This caused the same reaction. On a cold March night, this hearty Macedonian red hit the spot. It is made with only wild yeasts, and is partially aged in various sizes of oak barrels;  the grapes are farmed biodynamically. From what I read, xinomavro (xino: bitter, mavro: black) is frequently compared to nebbiolo and pinot noir. The fruitiness and body were definitely there in the three bottles we drank, with a nice tannic finish. Many pieces I read suggest that this be slightly chilled, and I can get behind that — but not until the deep freeze the Northeast United States is in finally lets up. Maybe over the summer, as a change of pace from all the local wine we’ll be getting.

I wonder whether McGregor or Red Tail Ridge would consider adding xinomavro to their lists of oddball varieties.

Todd Trzaskos, Contributing Editor: Punta Crena 2009 Vermentino (Liguria, Italy)
I was doing the regular Saturday shopping at the local farmer’s market and in the fish case there were some shining local smelt at a price that seemed criminally low, so I had to grab a pound or so to take home for the pan. Before firing up the range-top I figured I’d better find and cool something reasonably appropriate. I grabbed a bottle my brother had found in a bin end in Boston, and left with me during his last visit.

It’s almost criminal what he got this bottle for, but I am nonetheless grateful to have been harboring this Kermit Lynch fugitive. I’ve not had the suspect on ice, but the cellar is already around 57F so it only takes a few minutes in the freezer for the bottle to chill out and provide decently frosted containment.

The nose is dried apricots and sea brine, on the tongue it is ripe apricot nectar, toasted hazelnuts, lemon torrone candy, and white grapefruit juice. The acidity is so subtle that at first, it seems almost too soft on the palate. I initially thought maybe the wine was passing by, for the lack of the zing I normally expect from Vermentino, but I quickly came to realize that it was really a special kind of ripeness, that presented roundly, but drew on to a ridiculously long stony and citrus zesty finish. Dry by the numbers, but succulent by the tongue, the luxurious rich  quality paired beautifully with the simple and clean freshwater sweet flavors of the smelt. I pan fried the whole fishes after an egg bath, then a dredge in corn and amaranth flour, with salt and pepper, then a quick shake of Old Bay seasoning. I’m not sure when I’ll see fresh smelt again, unless I catch them myself, nor am I sure where I might find this wine in their proximity, but I sure am glad that we all pulled off this particular job together.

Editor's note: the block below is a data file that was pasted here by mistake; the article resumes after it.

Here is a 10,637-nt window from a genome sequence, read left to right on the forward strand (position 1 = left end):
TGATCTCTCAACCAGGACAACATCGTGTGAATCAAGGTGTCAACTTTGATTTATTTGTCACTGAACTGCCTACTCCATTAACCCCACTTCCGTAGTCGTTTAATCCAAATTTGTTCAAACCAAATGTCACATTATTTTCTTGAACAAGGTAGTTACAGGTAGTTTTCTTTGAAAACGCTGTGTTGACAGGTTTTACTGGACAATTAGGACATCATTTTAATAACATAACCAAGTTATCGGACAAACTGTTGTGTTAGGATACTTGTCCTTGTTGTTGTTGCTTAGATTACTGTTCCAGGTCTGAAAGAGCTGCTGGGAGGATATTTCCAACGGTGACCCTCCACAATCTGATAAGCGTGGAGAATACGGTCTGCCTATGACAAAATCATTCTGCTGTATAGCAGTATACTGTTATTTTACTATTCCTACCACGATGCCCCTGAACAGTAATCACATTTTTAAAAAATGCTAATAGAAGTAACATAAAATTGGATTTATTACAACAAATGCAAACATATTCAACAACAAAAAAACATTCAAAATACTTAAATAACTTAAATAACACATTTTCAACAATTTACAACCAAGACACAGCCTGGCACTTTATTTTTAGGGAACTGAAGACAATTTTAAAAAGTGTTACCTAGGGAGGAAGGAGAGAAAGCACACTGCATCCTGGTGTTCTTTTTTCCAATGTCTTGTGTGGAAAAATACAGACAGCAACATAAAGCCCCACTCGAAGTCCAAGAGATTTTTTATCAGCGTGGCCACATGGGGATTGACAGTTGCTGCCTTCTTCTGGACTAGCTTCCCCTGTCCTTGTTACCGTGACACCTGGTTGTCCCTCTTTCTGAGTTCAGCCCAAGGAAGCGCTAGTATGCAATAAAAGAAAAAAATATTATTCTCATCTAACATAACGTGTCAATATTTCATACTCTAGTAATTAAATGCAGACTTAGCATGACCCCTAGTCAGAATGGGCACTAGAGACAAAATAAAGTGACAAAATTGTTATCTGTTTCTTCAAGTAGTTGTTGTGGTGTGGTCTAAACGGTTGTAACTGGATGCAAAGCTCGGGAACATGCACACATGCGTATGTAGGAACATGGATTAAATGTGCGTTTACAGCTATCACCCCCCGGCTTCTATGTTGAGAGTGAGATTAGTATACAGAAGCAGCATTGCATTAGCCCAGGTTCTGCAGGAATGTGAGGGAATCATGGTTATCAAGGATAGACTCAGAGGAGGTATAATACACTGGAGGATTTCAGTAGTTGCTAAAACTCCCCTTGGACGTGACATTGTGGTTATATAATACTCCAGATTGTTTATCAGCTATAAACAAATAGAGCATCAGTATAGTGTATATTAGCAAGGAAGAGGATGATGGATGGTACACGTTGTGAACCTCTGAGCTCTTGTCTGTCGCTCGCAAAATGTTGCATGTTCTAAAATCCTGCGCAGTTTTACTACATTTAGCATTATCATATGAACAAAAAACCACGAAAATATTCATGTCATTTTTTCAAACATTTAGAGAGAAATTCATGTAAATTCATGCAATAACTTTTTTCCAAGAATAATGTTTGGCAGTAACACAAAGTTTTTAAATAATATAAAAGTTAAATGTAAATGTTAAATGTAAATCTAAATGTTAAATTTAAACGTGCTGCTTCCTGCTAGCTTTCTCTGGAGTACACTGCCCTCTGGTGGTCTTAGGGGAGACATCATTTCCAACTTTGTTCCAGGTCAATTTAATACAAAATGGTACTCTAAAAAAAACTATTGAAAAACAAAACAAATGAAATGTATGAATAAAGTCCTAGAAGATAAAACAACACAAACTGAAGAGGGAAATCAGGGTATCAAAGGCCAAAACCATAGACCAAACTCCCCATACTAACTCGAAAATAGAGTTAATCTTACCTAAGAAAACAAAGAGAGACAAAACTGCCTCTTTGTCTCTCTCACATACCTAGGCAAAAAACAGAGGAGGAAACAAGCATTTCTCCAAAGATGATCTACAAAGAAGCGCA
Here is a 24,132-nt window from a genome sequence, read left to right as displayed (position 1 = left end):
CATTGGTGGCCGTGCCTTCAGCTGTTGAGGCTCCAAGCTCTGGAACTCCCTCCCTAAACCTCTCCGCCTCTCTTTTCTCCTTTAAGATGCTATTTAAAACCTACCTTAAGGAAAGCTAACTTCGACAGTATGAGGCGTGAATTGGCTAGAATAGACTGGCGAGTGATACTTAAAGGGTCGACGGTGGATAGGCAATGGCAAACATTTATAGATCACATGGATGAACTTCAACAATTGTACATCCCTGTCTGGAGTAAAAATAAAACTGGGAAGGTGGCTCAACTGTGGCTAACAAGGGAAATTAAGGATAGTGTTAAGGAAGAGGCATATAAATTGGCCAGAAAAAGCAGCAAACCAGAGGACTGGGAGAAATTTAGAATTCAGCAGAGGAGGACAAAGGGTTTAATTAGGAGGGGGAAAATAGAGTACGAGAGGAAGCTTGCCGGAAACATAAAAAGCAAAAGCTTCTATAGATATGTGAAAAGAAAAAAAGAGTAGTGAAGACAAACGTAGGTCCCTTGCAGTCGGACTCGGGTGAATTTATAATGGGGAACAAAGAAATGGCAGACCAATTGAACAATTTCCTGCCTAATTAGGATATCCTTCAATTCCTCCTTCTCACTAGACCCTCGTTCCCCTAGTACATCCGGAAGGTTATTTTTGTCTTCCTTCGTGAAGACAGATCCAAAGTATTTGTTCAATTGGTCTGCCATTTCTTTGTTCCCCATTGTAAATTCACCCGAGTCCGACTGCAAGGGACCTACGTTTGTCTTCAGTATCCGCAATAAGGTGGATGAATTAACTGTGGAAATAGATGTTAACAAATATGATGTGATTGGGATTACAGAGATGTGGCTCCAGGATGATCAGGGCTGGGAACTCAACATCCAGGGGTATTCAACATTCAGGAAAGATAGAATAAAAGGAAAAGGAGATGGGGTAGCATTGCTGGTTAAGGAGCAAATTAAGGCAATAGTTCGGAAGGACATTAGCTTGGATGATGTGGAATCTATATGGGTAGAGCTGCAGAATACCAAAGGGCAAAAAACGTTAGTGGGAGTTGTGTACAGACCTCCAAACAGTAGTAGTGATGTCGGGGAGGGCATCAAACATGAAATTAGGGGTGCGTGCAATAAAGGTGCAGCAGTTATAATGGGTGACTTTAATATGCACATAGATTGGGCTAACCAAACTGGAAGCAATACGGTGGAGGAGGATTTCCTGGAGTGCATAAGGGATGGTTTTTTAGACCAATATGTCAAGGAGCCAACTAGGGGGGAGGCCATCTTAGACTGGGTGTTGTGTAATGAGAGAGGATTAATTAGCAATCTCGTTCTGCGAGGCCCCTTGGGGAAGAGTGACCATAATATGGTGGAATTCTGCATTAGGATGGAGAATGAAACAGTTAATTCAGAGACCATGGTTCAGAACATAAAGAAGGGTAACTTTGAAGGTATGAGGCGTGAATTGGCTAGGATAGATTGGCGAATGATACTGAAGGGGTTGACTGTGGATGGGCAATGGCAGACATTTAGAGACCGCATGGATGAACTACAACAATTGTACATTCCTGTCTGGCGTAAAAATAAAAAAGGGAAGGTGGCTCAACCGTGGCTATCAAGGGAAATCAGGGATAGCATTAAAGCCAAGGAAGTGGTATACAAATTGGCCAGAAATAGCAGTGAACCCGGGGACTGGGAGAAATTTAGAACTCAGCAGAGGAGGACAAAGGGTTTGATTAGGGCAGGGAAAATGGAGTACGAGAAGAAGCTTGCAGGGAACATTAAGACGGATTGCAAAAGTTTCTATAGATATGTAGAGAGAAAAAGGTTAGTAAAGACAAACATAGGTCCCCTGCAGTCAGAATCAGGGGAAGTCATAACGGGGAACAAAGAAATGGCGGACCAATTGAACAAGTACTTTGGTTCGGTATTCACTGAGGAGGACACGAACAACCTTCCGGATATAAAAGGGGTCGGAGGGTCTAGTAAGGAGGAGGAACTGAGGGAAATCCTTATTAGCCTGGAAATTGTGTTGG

Michael Gorton Jr., Long Island Correspondent: Jericho Canyon 2009 Cabernet Sauvignon
Last week I was fortunate enough to be invited to the Media Wine Guld luncheon and walk-around tasting in New York City.  The location was Fedelia on 58th street between 2nd and 3rd. This month the topic was “Mountain Estate Wines of Napa.”  There were wines there from such places as Smith-Madrone, Castelo di Amorosa, Mt. Veeder, Tarnmark Hill, Tongi Vineyard and my pick of the day, Jericho Canyon.

Jericho Canyon, a boutique winery producing about 2,500 cases, is family owned and operated.  Nick Bleecher, thewine maker, who was a guest speaker, has been involved in the winery since he was born.  The wines he brought with him stood out.

The wine that captured me was the current release, the 2009 Jericho Canyon Vineyard Cabernet Sauvignon. Dark ripe berries lead with way with notes of dried and fresh picked red and black fruit. Earthy, mineral, spicy notes are followed by distinct tobacco and cedar notes.  Delicious and savory. Clean and balanced with vibrancy, focus and direction. This was the only wine from the walk around that I had to go back for a second glass. I appealed to my palate despite the 14.5% abv. If and when I get back to California, Jericho Canyon Vineyard is on my to do list.


2 Comments


  1.  
    Paul Zorovich

    Glad to see I’m not the only one who uses City Winery to discover new things. I will miss the place.